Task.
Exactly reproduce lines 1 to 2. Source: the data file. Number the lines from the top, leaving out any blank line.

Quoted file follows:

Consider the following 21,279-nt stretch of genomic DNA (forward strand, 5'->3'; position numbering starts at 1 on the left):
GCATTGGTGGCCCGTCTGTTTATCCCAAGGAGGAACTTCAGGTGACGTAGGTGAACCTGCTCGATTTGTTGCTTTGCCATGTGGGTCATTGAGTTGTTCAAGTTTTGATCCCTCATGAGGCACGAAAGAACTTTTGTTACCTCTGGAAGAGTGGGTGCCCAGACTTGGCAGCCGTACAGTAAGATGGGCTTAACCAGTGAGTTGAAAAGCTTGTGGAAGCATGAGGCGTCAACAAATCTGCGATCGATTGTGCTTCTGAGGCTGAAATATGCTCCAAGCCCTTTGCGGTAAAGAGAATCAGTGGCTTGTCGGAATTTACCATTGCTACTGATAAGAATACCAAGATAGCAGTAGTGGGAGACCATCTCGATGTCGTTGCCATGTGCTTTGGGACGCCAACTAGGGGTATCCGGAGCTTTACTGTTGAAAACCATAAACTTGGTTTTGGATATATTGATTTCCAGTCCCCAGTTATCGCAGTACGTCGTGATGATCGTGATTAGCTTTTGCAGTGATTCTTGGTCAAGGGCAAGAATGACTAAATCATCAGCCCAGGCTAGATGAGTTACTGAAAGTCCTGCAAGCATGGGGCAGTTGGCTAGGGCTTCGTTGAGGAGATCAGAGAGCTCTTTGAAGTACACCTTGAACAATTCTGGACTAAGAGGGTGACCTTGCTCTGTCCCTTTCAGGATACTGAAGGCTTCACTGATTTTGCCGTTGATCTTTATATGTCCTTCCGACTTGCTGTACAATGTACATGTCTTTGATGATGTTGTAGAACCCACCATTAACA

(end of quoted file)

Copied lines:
Consider the following 21,279-nt stretch of genomic DNA (forward strand, 5'->3'; position numbering starts at 1 on the left):
GCATTGGTGGCCCGTCTGTTTATCCCAAGGAGGAACTTCAGGTGACGTAGGTGAACCTGCTCGATTTGTTGCTTTGCCATGTGGGTCATTGAGTTGTTCAAGTTTTGATCCCTCATGAGGCACGAAAGAACTTTTGTTACCTCTGGAAGAGTGGGTGCCCAGACTTGGCAGCCGTACAGTAAGATGGGCTTAACCAGTGAGTTGAAAAGCTTGTGGAAGCATGAGGCGTCAACAAATCTGCGATCGATTGTGCTTCTGAGGCTGAAATATGCTCCAAGCCCTTTGCGGTAAAGAGAATCAGTGGCTTGTCGGAATTTACCATTGCTACTGATAAGAATACCAAGATAGCAGTAGTGGGAGACCATCTCGATGTCGTTGCCATGTGCTTTGGGACGCCAACTAGGGGTATCCGGAGCTTTACTGTTGAAAACCATAAACTTGGTTTTGGATATATTGATTTCCAGTCCCCAGTTATCGCAGTACGTCGTGATGATCGTGATTAGCTTTTGCAGTGATTCTTGGTCAAGGGCAAGAATGACTAAATCATCAGCCCAGGCTAGATGAGTTACTGAAAGTCCTGCAAGCATGGGGCAGTTGGCTAGGGCTTCGTTGAGGAGATCAGAGAGCTCTTTGAAGTACACCTTGAACAATTCTGGACTAAGAGGGTGACCTTGCTCTGTCCCTTTCAGGATACTGAAGGCTTCACTGATTTTGCCGTTGATCTTTATATGTCCTTCCGACTTGCTGTACAATGTACATGTCTTTGATGATGTTGTAGAACCCACCATTAACA